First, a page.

Czechs began voting on January 13 in the first round of a presidential election that is likely to end in a run-off in two weeks time between a liberal pro-Western candidate and populist billionaire and ex-premier Andrej Babis.
Opposition leader Babis has tried to paint the two leading independent candidates as representatives of the current centre-right governing coalition, which defeated him at elections in October 2021. He has tried to make the election a referendum on the government, calling it “anti-social” and blaming it for not doing enough to help ordinary people cope with the ongoing cost of living crisis.
The government decided not to nominate a contender and has endorsed both former general Petr Pavel and former university rector Danuse Nerudova, partly out of a fear that choosing only one candidate could have resulted in that person becoming a lightning rod for discontent.
Eight candidates in all are standing in the first round of the election but only two will go forward to the run-off on January 27-28. According to polls, a quarter of voters are still undecided.
Babis has been boosted by being cleared in a long-running fraud trial this week, and is expected to make the run-off. The agro-chemicals tycoon also benefits from his huge fortune, his ANO party vehicle and his media empire, including two national dailies, Mlada Fronts Dnes and Lidove Noviny.
If Babis were to become the country’s non-executive president, he could try to sabotage the government and the country’s politics could become much more unstable ahead of the next general elections in 2025. His ANO party has already called another vote of no-confidence in the government, to take place next week as part of Babis’ campaign for the presidency.
According to final polls at the start of this week, Pavel is likely to meet Babis in the run-off and would defeat him, an impression reinforced by the former general’s calm and confident performance in the three main TV debates this week.
In the final television debate on January 12, Pavel and Nerudova trained most of their attacks on Babis – who had refused to participate in previous debates – notably for his handling of the COVID-19 pandemic and for bequeathing the country a huge government budget deficit.
During the debate, Nerudova criticised the Czech National Bank for refusing to raise interest rates further to choke off inflation, while Babis argued that further rises of interest rates would be a catastrophe for Czechs and that “young families can’t buy an apartment”.
Nerudova has taken a series of reputational hits in the past month – which include reported cases of PhDs being awarded at express speeds for foreign students who paid special fees while she served as rector of Mendel University in Brno – and her challenge seems to have faded.
Pavel benefits from being a much less divisive figure than the former premier. He has also tried to create some distance between his campaign and the government, criticising it for not doing enough in the cost of living crisis.
Pavel is the standout candidate. Having been Czech chief of staff and the highest ranking officer in the Nato command from a former Warsaw Pact state, he looks credible at handling the president’s foreign policy and ceremonial roles.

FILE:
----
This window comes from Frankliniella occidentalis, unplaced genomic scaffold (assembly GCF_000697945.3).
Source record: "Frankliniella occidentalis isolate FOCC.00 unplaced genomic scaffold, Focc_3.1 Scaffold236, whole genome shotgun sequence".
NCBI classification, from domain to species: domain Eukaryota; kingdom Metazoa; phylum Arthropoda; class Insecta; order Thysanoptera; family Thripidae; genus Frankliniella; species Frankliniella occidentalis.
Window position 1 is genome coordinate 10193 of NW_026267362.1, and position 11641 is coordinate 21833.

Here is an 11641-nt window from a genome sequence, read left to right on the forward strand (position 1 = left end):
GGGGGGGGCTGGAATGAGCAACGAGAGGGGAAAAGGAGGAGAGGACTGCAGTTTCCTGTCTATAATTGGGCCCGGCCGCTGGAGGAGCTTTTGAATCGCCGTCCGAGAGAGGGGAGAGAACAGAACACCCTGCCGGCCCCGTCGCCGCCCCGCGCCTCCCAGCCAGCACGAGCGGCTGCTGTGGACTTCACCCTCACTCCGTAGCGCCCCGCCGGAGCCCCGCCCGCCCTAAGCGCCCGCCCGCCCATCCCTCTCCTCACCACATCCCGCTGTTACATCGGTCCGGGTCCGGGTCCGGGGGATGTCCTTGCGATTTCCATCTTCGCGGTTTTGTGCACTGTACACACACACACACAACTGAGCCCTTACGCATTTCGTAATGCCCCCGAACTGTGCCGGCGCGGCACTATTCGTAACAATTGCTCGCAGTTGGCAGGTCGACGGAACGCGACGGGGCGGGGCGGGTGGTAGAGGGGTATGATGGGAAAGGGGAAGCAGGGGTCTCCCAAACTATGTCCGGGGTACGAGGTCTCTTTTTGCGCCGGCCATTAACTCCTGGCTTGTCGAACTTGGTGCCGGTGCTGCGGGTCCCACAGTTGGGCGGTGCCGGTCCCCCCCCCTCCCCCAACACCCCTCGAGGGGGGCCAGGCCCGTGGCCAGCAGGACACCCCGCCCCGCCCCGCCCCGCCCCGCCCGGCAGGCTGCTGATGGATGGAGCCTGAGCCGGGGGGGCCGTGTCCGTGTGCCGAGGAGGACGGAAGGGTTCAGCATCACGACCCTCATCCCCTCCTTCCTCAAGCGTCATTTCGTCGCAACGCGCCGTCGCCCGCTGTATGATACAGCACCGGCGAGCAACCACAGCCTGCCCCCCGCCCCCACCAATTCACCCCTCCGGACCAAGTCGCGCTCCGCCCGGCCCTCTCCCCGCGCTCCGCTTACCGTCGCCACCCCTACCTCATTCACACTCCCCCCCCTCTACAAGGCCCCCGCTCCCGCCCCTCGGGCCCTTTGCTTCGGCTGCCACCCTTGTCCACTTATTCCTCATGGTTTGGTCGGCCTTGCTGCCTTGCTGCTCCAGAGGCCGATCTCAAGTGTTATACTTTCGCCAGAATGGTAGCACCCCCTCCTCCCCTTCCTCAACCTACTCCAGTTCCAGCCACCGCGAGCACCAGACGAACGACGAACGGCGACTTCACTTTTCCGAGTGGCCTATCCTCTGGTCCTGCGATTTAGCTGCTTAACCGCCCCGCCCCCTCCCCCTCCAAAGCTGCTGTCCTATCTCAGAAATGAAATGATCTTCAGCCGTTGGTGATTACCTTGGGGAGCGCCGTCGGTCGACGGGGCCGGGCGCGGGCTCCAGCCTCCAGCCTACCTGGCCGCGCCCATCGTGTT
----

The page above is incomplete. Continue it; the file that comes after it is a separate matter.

His slogan is “calm and order”, and his main message is that at a time when Russia is still attacking Ukraine, the country needs an experienced military man as head of state.
“[Pavel’s pitch] is that there is a lot to worry about in today’s world,” Professor Tim Haughton of Birmingham University told a University College of London webcast on the election this week. “[Therefore] we need an experienced and calm leader who would not spread chaos.”
Ukraine could become a key issue in the second round. Babis has criticised sanctions in the past and during the TV Nova debate on January 12 he said that, if elected, he would call for peace talks to be held in Prague between Russia and Ukraine.
Both Pavel and Nerudova have firmly supported Ukraine and the Western response. During the debate, Pavel said that Czechia does not have enough diplomatic clout to hold such a summit.
Babis portrays himself as the only experienced candidate of the three and has been promoting his meeting with French President Emmanuel Macron this week to boost his argument of having high-level international contacts.
“If I become president I will organise a peace summit at Prague Castle,” Babis repeated on his Facebook profile, and in a clear response to Pavel, he added, “I would never underestimate the Czech Republic”.
Commentators including the civic platform Czech Elves, which monitors disinformation websites disseminating pro-Kremlin propaganda, have been warning that Czech cyberspace is being flooded with narratives of Pavel being depicted as a “warmonger”.
“Since the beginning of the Russian aggression in Ukraine a number of people dissatisfied with the Czech support of Ukraine has been on the rise, which is in part fuelled by the energy crisis”, Czech Elves spokesperson Bob Kartous explained to bne Intellinews. “Babis is likely to play into this mood and can try to present himself as someone who allegedly pulls Czechia out of this conflict,” Kartous added.
Outgoing President Milos Zeman has endorsed Babis as his successor. The two were political allies when Babis was in the cabinet and they both rode a wave of anti-refugee hysteria which culminated in the 2015-16 “refugee crisis”.
Zeman, who has renounced his former close links with Russian dictator Vladimir Putin, will end his second and final term in March.